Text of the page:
How To Be A Good Desk Neighbour

How To Be A Good Desk Neighbour

Here at Lifehacker headquarters, I sit right next to our wonderful video producer, Heather. All of two feet separate us at all times. While she works, diligently editing videos, I think to myself: does she judge me?

She’s seen me at my worst. I eat lunch like a rabid animal with no regard for manners. I laugh to myself every now and then, enough to distract her. I’m occasionally messy — not that messy, but I’ve been known to leave a banana peel and granola bar wrapper lying around.

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In small office spaces and open floor plans, it’s easy to be seen as a complete and utter mess of a co-worker. But usually all it takes is some effort and self-awareness to pull yourself together. Here are some tips on being a courteous desk-side neighbour, so you won’t be the least-liked colleague at the table:

Organise your space

Staying orderly is key to maintaining your own sanity and having a good relationship with your coworkers, Lisa Zaslow, founder of Gotham Organisers, said in an email:

Clutter is distracting and keeps us from focusing on our work: even if you’re not consciously aware of it, your eyes take in every object in your visual field and your brain has to process it all. When you leave your desk for a meeting, lunch or at the end of the day, it can be surprisingly satisfying to put things away. Your neighbours will appreciate not having to see your stuff, and when you return, the clear space makes it easier to get back to work.

Zaslow recommends using a tray or paper organiser for loose papers to save desk space and only keeping materials out you’ll be using that day.

And, of course, purge whenever necessary. Stephanie Shalofsky, a professional office organiser, recommends spending no more than five minutes a day cleaning your desk (so you won’t be tempted to skip it altogether). 

Scan files instead of keeping them around and don’t allow them to pile up around you (and on your co-workers’ space).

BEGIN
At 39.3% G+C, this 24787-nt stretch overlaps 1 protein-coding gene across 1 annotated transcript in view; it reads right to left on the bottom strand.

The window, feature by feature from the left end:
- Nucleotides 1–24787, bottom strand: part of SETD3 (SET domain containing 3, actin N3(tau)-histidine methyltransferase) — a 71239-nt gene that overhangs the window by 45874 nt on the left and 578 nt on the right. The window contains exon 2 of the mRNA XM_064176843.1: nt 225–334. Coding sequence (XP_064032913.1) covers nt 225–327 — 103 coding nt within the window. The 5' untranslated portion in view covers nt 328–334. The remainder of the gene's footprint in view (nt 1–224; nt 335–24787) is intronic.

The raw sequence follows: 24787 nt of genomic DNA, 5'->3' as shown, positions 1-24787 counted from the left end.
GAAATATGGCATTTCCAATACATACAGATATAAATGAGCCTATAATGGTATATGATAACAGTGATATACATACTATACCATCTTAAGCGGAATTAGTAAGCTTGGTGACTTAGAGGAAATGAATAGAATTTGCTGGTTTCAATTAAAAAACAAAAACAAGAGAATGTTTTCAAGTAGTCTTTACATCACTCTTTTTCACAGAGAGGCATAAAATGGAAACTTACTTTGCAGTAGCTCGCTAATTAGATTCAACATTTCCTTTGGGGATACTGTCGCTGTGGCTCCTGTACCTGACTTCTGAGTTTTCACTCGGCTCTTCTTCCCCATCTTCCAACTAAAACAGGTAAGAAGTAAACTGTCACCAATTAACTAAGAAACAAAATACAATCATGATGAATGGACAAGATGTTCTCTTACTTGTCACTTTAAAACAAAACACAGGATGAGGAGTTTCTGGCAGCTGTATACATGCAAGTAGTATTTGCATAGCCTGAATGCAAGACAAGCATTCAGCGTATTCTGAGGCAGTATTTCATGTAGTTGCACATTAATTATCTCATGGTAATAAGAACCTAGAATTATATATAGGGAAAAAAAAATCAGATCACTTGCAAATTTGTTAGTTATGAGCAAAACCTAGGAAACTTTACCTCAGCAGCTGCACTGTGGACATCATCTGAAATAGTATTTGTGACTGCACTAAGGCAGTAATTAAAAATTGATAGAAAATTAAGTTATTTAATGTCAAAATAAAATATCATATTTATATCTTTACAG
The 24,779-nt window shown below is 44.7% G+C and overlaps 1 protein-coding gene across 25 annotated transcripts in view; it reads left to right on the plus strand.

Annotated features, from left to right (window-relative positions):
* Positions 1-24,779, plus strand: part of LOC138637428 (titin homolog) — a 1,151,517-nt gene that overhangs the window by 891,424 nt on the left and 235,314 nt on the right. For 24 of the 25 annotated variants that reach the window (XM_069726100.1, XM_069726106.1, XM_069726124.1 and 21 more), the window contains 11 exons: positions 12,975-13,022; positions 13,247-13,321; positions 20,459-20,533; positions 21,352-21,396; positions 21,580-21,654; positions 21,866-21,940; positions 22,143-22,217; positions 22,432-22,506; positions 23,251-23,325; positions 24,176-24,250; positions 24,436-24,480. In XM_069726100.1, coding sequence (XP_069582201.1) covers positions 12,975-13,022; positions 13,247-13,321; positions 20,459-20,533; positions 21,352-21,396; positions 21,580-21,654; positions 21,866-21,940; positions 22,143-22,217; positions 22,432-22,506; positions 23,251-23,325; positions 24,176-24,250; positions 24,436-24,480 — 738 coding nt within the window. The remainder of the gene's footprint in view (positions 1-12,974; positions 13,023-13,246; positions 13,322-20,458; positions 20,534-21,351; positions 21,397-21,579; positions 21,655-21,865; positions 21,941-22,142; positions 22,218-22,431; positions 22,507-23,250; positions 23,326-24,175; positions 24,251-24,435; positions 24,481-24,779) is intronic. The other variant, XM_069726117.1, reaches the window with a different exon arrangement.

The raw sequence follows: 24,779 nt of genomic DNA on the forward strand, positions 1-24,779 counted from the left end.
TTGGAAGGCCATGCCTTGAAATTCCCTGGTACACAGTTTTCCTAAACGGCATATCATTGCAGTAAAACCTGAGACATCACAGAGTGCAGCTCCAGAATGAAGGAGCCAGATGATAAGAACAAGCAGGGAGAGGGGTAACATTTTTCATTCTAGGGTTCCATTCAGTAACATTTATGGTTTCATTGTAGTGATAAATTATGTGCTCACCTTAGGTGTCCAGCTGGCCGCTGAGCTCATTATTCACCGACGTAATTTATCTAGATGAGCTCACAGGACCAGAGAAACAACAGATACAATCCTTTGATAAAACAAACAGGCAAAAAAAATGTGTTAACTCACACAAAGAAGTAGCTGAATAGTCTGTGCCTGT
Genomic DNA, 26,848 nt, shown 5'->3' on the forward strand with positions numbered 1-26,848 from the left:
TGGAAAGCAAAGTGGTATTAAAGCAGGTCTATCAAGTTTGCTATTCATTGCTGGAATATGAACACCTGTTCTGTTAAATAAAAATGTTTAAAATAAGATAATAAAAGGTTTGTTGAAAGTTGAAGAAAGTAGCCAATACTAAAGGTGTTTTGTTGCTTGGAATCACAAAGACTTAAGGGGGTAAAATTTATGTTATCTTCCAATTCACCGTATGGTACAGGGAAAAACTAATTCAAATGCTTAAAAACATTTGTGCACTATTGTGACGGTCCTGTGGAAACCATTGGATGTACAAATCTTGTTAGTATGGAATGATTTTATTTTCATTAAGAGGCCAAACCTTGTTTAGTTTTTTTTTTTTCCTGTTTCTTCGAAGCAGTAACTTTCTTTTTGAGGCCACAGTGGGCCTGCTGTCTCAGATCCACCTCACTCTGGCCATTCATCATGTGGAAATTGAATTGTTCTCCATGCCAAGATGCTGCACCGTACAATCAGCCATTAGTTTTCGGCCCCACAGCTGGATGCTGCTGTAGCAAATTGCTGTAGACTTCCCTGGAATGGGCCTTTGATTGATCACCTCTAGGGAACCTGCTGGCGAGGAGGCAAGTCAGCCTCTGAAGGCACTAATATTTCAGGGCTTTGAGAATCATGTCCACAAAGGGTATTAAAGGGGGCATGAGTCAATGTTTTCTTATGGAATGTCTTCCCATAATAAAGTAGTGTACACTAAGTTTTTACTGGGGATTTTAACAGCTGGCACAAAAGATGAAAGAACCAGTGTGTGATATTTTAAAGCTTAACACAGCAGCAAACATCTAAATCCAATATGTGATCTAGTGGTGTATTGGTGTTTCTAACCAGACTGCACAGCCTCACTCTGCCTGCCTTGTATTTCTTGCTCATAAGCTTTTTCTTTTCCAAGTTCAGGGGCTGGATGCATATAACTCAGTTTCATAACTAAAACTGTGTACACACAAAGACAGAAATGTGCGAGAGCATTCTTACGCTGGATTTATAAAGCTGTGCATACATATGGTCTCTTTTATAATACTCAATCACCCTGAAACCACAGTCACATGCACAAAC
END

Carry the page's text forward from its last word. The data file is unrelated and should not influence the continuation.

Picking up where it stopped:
Don’t distract your office mates

We’ve all experienced the chatty colleague who seems especially interested in detailing the intimate, personal details of their life. But there’s a time and a place for it, and often, that time is not during busy work hours.

If you want to chat it up but you neighbour has headphones on and/or seems especially curt in their responses, leave them be and don’t take it personally. Maybe they’re trying to focus or are on a deadline. Try them during lunch hour or later in the afternoon, when they’re less likely to be on the grind.

Limit your volume and smells

This seems obvious, but it’s worth saying anyway: When you’re having a conversation with another colleague or on the phone, limit your volume. Often, it’s difficult for someone to focus on work when a conversation is happening around them. Worse, they might retaliate with loud music blaring through their headphones. Now you’re in a full-out audio war with no real winners.

Take any conversations you have to a meeting or break room instead. And this goes for curious smells, too. While you’re entitled to eat your lunch wherever you please, an anchovy pizza can be a total distraction to everyone around you. What you bring for lunch is your business, but an intense smell in an intimate space is a communal problem. Zaslow added that after-shaves and floral perfumes can produce a similar effect on your neighbours (so please tone them down, too).

If you’re sick, leave your desk

If you’re absolutely unwilling to take a sick day because of piling work, don’t subject your colleagues to your cold or flu. Take cough medicine whenever possible and work from anywhere else in the office, if that’s an option.

Clean up after yourself, too. Germs spread easily, so disinfect your communal desk space with some antibacterial wipes and don’t leave tissues lying around for somebody else to dispose of.


When all else fails, just communicate with your colleagues before any problems arise. Ask them if your music is too loud or if your desk is a distraction. Will your colleagues be honest? Maybe, maybe not. But asking them can’t hurt and they’ll be grateful that you asked at all.

And if you’re on the receiving end of a particularly troublesome neighbour and want to communicate an issue, position the issue as a reflection of you, as Fast Company writes:

“That is, the things he does annoy you. So, you are asking for his help to clear up your problem and not focusing on him as the problem. In that way, you might be able to enlist his help while not embarrassing him.”

Whatever you do, try not to make them feel bad about their desk-side manners. In an office where we spend more time with our work colleagues than our own families, it’s easy to feel a little too comfortable.


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